Since then, one of the Koch brothers died. Otherwise, the roster of right-wing radicals working hard to take away our rights to equality and "liberty and justice for all" has only grown.

For several years I had been observing other things I don't like: 
-Vicious Facebook comments, especially from acquaintances in Michigan, about "liberal" policies I liked (now expanded to mask policies).
-Confirmation that the violence during "protests" is often fueled by white supremacists. This started long before BLM, with the first inauguration protests-- remember?
-Public officials advocating violence instead of negotiation, reaching across the aisle, and the Golden Rule. 

At the 2016 and 2018 elections, I overcame my shyness enough to do phone banking and door-to-door canvassing for Democratic candidates, hoping for a firm stomp on the growing lawlessness. I wrote postcards to voters.

Since #45 got elected, my fears increased to the point of overload. I worry about the entire future of democracy. I started going to weekly protests in downtown DC--then stopped because I was afraid of a mass shooting. (My fears have been realized with the "crackdowns" in Washington, DC, Portland and Seattle--not crazies with machine guns, but equivalent.)

One of the things that upset me the most was learning about the widespread efforts to deny people the vote. This feels to me like a vicious attack on American principles -- not to mention Christian values -- and a return to 19th-century-levels of discrimination. (Susan B. Anthony, we need you now.)

Long after the controversial 2018 election was over, with thousands of absentee ballots uncounted, the battle to restore ethics and democracy in elections continued, thanks partly to the efforts of defeated Secretary of State candidate Stacey Abrams of Georgia. In fact, this battle had already been raging for many years. It's just that many of us first became aware of it after 2018. Techniques to influence outcomes have become a fine art. First came gerrymandering, then voter IDs, requiring fixed addresses, and closing polling places.

Now, the situation is more dire than ever: we regularly see headlines about voter suppression. We know that safely voting in person is not feasible, and right-wing radicals may succeed in essentially shutting down mail service. Donald Trump, Mitch McConnell, the Texas and Missouri governors, and, yes, Kris Kobach have publicly opposed mail-in voting for months, despite the pandemic. Their opposition is shrouded in the false guise of avoiding "voter fraud." The president is uncharacteristically forthright, acknowledging that the real reason is that it could hurt Republicans' chances to get elected. McConnell is playing his usual "Follow the Leader" game, mimicking the president.

If, like me, you are concerned about voter suppression, regardless of the specific measures that might be employed, I invite you to join me in supporting the various movements to make America democratic again. That's democratic with a small "d," not the name of the political party. Every citizen should care about democracy. At a minimum, they should stay informed, research the candidates, and be allowed to vote without undue obstacles or harassment.

Here are a few suggestions for getting up to speed quickly on the subject of voter suppression.

Start with these articles that came out of Georgia just after the 2018 midterm election: What We Must Do Now and Stacey Abrams Says She Was Almost Blocked From Voting.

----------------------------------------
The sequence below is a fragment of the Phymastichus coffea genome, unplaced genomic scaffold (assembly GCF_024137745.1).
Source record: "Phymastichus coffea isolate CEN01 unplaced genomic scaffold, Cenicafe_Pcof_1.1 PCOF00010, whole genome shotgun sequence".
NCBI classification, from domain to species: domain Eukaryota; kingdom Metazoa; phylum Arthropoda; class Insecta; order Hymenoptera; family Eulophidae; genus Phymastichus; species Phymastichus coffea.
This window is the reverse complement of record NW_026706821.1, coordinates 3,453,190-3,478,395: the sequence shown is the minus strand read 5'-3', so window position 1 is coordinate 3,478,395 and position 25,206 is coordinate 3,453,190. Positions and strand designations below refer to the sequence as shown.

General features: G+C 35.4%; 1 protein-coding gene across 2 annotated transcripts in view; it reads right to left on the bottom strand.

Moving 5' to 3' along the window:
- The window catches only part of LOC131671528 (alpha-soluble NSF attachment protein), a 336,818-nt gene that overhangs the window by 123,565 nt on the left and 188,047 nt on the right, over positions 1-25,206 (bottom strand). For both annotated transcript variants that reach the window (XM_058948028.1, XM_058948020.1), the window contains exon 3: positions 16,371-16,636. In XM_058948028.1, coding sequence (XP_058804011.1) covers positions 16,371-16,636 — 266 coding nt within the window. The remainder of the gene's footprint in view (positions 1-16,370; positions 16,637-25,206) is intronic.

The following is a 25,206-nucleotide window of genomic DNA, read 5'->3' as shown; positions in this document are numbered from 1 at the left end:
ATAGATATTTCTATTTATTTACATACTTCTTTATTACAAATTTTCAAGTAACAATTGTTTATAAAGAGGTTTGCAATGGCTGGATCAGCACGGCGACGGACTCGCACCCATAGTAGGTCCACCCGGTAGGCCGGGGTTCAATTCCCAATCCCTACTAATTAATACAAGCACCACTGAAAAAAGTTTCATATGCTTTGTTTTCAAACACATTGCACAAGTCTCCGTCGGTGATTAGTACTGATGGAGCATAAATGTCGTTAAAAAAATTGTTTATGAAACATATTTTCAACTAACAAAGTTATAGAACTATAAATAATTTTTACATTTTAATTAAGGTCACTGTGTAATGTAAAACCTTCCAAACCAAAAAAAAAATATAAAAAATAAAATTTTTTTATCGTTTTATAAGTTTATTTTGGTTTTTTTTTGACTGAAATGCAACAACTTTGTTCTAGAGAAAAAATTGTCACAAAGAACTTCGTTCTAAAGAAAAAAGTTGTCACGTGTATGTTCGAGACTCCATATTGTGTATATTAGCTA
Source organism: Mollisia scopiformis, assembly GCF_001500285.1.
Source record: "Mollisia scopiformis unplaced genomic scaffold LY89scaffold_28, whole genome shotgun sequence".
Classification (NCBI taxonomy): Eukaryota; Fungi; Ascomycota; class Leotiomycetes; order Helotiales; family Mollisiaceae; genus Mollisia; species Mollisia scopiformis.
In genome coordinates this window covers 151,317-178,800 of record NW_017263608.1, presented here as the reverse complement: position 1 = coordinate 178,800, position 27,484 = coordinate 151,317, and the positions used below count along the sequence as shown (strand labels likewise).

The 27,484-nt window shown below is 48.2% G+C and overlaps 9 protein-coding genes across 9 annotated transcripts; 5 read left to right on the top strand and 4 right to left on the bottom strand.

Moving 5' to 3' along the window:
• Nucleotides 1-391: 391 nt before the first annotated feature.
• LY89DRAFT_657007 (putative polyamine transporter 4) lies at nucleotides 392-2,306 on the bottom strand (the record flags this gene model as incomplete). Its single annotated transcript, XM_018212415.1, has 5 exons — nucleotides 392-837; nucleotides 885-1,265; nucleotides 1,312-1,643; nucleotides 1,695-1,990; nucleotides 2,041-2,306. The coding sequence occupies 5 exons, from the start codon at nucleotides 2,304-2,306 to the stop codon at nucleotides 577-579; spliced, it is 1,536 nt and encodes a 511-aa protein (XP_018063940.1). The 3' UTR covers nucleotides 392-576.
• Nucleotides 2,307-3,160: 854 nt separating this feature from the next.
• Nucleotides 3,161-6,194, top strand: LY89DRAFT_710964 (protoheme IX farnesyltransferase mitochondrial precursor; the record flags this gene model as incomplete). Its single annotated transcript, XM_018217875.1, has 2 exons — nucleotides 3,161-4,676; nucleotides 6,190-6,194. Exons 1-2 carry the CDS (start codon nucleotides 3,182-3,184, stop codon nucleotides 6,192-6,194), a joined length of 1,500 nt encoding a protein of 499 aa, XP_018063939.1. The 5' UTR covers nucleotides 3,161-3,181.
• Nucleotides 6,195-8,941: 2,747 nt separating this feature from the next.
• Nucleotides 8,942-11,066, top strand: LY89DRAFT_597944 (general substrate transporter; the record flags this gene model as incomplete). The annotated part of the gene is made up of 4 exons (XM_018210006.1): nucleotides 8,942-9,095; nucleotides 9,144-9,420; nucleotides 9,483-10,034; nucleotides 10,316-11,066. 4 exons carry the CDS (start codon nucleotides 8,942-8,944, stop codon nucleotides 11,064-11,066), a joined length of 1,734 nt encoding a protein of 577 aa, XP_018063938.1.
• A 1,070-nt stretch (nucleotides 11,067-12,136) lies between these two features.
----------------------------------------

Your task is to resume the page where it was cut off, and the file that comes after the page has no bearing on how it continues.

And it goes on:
If you can spare 5 more minutes, search Google for other articles by Greg Palast, an investigative journalist who has been documenting voter suppression for several years. No need to read all the articles--just browse the terrible headlines! 

Third, if you haven't lost your job and can spare a few bucks, donate to one of the groups fighting back against the continuing, aggressive anti-voter measures by prominent politicians. Those groups didn't give up when the midterm recounts ended despite thousands of uncounted mail-in votes. Their lawsuits against public officials and institutions will drag on for years. In the time of a pandemic, their battles are exponentially more difficult.

The ACLU and Southern Poverty Law Center seem to be the most prominent advocates for voting rights. Common Cause continues to litigate the election process in Georgia, North Carolina, and Florida, as does the League of Women Voters.

I have donated to Four Directions in North Dakota, which battled to provide new voter IDs to Native Americans when the law was changed to require street addresses instead of post office boxes--just before the 2018 midterms. It's also possible to donate to Greg Palast's operating fund as he continues to investigate underhanded tactics by the likes of Brian Kemp, Kris Kobach, and the surviving Koch Brother

Keep an eye on Stacey Abrams, who may provide clues about the steps needed in the coming months to counteract voter oppression, despite where she ends up politically.

I would rather spend my time on music, yoga, fitness, genealogy, maybe watching travel documentaries--anything at all except politics. Ugh. Unfortunately, though, my blinders have been removed, and my motivations have changed: now I think engaging in the election process is the most important activity in which every US citizen can engage. I see clearly that voter suppression is just one prong of a pitchfork being leveled at democracy. Any of us could get stabbed.

So I reluctantly admit that my worldview has changed and my focus must change with it. Having fun and enjoying life, even surviving a deadly virus, needs to move out of the way and make room for educating myself and engaging in politics.